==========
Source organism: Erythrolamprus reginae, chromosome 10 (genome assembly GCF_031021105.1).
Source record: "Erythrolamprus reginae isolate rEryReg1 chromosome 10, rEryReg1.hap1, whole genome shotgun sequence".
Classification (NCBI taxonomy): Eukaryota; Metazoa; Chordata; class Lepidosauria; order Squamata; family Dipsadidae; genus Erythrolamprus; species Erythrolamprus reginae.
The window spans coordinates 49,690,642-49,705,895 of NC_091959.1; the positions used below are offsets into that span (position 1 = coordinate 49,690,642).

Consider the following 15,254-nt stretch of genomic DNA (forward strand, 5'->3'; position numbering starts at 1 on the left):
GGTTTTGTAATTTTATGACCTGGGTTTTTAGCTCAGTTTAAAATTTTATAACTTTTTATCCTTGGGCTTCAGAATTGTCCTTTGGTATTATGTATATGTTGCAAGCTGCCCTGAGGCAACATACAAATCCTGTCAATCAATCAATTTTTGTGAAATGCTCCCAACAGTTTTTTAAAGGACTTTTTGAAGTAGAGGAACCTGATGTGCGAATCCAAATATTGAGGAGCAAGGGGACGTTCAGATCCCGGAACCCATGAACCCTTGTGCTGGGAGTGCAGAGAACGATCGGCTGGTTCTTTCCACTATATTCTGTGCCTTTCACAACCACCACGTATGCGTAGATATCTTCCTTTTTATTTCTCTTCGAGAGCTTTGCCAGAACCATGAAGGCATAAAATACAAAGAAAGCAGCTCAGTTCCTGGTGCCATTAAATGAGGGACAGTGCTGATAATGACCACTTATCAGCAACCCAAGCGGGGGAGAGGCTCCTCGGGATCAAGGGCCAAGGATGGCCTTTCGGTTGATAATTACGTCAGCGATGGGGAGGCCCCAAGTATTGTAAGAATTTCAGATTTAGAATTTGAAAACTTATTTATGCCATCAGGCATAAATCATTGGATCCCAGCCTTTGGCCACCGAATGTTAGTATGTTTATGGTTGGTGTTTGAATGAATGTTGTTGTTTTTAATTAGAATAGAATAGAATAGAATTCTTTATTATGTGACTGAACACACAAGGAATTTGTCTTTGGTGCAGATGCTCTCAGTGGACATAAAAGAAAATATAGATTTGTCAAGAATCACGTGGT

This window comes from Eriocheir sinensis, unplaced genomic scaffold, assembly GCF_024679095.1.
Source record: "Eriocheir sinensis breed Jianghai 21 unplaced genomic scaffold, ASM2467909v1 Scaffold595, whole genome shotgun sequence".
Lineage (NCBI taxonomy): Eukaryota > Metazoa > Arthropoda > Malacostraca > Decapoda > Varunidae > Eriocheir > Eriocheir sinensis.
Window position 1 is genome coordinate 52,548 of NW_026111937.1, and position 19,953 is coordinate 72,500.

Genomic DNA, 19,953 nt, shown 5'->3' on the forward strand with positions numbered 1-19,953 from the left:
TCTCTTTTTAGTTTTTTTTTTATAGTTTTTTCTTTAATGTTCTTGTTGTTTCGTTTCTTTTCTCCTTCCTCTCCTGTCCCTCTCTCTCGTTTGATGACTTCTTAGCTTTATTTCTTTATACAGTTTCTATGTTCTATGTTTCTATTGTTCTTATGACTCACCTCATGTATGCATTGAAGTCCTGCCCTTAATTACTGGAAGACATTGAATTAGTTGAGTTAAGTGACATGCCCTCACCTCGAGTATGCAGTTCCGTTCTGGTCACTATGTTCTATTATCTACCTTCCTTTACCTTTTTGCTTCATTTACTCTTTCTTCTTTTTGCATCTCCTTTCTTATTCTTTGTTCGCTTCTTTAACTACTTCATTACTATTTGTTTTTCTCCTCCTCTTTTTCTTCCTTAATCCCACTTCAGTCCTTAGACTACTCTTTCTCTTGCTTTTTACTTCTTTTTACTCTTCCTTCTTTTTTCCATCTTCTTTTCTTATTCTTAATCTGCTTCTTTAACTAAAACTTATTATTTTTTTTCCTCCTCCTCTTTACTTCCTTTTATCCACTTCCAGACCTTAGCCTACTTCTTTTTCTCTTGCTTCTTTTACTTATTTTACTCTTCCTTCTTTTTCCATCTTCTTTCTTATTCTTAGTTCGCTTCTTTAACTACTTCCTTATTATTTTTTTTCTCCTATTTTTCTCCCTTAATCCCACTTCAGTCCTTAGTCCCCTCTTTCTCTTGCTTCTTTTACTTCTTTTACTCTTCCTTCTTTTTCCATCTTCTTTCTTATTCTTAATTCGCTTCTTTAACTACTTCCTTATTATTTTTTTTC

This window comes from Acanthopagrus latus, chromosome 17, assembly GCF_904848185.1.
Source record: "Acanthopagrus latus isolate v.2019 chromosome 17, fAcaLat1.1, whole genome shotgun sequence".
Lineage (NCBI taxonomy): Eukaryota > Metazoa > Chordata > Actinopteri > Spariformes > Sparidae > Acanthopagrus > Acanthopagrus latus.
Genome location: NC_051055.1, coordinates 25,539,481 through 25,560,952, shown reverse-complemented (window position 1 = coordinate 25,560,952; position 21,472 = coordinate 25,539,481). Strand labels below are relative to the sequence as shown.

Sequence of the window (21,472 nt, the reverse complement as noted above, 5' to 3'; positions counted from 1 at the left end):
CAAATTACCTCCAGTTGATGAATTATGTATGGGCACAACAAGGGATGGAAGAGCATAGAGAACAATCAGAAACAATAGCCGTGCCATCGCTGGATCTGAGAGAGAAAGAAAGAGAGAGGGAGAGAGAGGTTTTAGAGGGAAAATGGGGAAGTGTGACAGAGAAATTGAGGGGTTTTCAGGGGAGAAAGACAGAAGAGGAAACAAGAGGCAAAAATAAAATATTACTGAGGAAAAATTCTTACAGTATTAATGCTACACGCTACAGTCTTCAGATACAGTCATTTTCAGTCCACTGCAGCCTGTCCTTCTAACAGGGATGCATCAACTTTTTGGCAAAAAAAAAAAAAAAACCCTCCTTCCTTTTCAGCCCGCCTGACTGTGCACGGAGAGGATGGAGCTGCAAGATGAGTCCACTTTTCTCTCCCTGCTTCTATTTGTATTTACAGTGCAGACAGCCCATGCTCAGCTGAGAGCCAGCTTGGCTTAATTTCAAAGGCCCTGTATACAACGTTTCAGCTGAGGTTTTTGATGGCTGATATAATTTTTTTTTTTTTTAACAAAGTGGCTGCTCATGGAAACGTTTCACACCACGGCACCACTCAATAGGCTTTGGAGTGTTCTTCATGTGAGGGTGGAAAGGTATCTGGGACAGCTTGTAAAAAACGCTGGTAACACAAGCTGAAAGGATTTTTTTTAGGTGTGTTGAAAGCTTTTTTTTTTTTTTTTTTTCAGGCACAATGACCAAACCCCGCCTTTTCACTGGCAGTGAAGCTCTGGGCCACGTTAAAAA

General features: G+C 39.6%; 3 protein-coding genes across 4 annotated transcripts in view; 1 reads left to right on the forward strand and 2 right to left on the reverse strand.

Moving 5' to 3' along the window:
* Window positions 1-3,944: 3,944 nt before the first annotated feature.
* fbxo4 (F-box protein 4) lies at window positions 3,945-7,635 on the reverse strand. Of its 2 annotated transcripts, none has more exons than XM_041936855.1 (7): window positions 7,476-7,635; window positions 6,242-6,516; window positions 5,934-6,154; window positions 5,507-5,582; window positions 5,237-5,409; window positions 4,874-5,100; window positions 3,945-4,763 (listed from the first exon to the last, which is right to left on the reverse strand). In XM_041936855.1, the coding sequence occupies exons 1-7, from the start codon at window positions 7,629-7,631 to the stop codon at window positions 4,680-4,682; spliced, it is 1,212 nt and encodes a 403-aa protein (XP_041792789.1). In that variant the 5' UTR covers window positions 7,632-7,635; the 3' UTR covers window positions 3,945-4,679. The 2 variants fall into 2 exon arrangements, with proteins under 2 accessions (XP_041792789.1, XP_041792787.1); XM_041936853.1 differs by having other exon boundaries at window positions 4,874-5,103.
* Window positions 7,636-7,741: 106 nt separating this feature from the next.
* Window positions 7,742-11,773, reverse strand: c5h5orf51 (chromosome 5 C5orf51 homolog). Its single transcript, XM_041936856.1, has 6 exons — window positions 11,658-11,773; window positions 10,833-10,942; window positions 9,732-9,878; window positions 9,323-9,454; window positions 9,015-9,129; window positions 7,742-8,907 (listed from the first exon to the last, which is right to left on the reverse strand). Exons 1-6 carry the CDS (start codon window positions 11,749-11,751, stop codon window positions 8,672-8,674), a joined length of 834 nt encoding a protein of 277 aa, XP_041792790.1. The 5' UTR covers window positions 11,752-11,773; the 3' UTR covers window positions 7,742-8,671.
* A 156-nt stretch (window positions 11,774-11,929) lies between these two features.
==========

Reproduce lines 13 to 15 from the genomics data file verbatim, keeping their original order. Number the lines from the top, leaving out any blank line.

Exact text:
This window comes from Acanthopagrus latus, chromosome 17, assembly GCF_904848185.1.
Source record: "Acanthopagrus latus isolate v.2019 chromosome 17, fAcaLat1.1, whole genome shotgun sequence".
Lineage (NCBI taxonomy): Eukaryota > Metazoa > Chordata > Actinopteri > Spariformes > Sparidae > Acanthopagrus > Acanthopagrus latus.